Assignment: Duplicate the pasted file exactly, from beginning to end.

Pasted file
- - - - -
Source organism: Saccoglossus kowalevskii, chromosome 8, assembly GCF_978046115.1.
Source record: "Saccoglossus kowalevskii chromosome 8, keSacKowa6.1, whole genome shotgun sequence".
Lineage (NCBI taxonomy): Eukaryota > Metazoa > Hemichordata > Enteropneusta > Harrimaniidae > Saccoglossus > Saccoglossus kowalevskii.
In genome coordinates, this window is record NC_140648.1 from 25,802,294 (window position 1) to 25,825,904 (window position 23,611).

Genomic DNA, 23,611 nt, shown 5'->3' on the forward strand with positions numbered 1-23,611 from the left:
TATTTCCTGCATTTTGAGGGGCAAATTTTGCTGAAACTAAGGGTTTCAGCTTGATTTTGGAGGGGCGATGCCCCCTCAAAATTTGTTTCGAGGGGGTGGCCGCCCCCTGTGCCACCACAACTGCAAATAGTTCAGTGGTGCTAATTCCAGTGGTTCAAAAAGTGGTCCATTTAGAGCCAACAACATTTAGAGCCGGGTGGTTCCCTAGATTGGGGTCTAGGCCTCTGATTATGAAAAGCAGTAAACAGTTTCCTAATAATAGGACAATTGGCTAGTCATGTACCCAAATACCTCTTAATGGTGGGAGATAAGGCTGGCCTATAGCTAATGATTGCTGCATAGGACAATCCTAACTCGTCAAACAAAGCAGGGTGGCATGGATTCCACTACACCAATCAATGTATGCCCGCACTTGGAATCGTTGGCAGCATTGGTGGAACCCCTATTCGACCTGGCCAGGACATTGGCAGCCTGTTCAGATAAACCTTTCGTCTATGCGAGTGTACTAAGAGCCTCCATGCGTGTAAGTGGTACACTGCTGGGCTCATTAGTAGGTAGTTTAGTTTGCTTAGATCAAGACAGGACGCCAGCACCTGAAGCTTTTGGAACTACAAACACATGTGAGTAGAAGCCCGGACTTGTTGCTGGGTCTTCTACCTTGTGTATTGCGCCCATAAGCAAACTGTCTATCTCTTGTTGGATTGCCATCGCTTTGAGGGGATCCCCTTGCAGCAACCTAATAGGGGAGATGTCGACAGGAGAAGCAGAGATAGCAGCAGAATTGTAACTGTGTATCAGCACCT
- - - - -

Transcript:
Source organism: Saccoglossus kowalevskii, chromosome 8, assembly GCF_978046115.1.
Source record: "Saccoglossus kowalevskii chromosome 8, keSacKowa6.1, whole genome shotgun sequence".
Lineage (NCBI taxonomy): Eukaryota > Metazoa > Hemichordata > Enteropneusta > Harrimaniidae > Saccoglossus > Saccoglossus kowalevskii.
In genome coordinates, this window is record NC_140648.1 from 25,802,294 (window position 1) to 25,825,904 (window position 23,611).

Genomic DNA, 23,611 nt, shown 5'->3' on the forward strand with positions numbered 1-23,611 from the left:
TATTTCCTGCATTTTGAGGGGCAAATTTTGCTGAAACTAAGGGTTTCAGCTTGATTTTGGAGGGGCGATGCCCCCTCAAAATTTGTTTCGAGGGGGTGGCCGCCCCCTGTGCCACCACAACTGCAAATAGTTCAGTGGTGCTAATTCCAGTGGTTCAAAAAGTGGTCCATTTAGAGCCAACAACATTTAGAGCCGGGTGGTTCCCTAGATTGGGGTCTAGGCCTCTGATTATGAAAAGCAGTAAACAGTTTCCTAATAATAGGACAATTGGCTAGTCATGTACCCAAATACCTCTTAATGGTGGGAGATAAGGCTGGCCTATAGCTAATGATTGCTGCATAGGACAATCCTAACTCGTCAAACAAAGCAGGGTGGCATGGATTCCACTACACCAATCAATGTATGCCCGCACTTGGAATCGTTGGCAGCATTGGTGGAACCCCTATTCGACCTGGCCAGGACATTGGCAGCCTGTTCAGATAAACCTTTCGTCTATGCGAGTGTACTAAGAGCCTCCATGCGTGTAAGTGGTACACTGCTGGGCTCATTAGTAGGTAGTTTAGTTTGCTTAGATCAAGACAGGACGCCAGCACCTGAAGCTTTTGGAACTACAAACACATGTGAGTAGAAGCCCGGACTTGTTGCTGGGTCTTCTACCTTGTGTATTGCGCCCATAAGCAAACTGTCTATCTCTTGTTGGATTGCCATCGCTTTGAGGGGATCCCCTTGCAGCAACCTAATAGGGGAGATGTCGACAGGAGAAGCAGAGATAGCAGCAGAATTGTAACTGTGTATCAGCACCT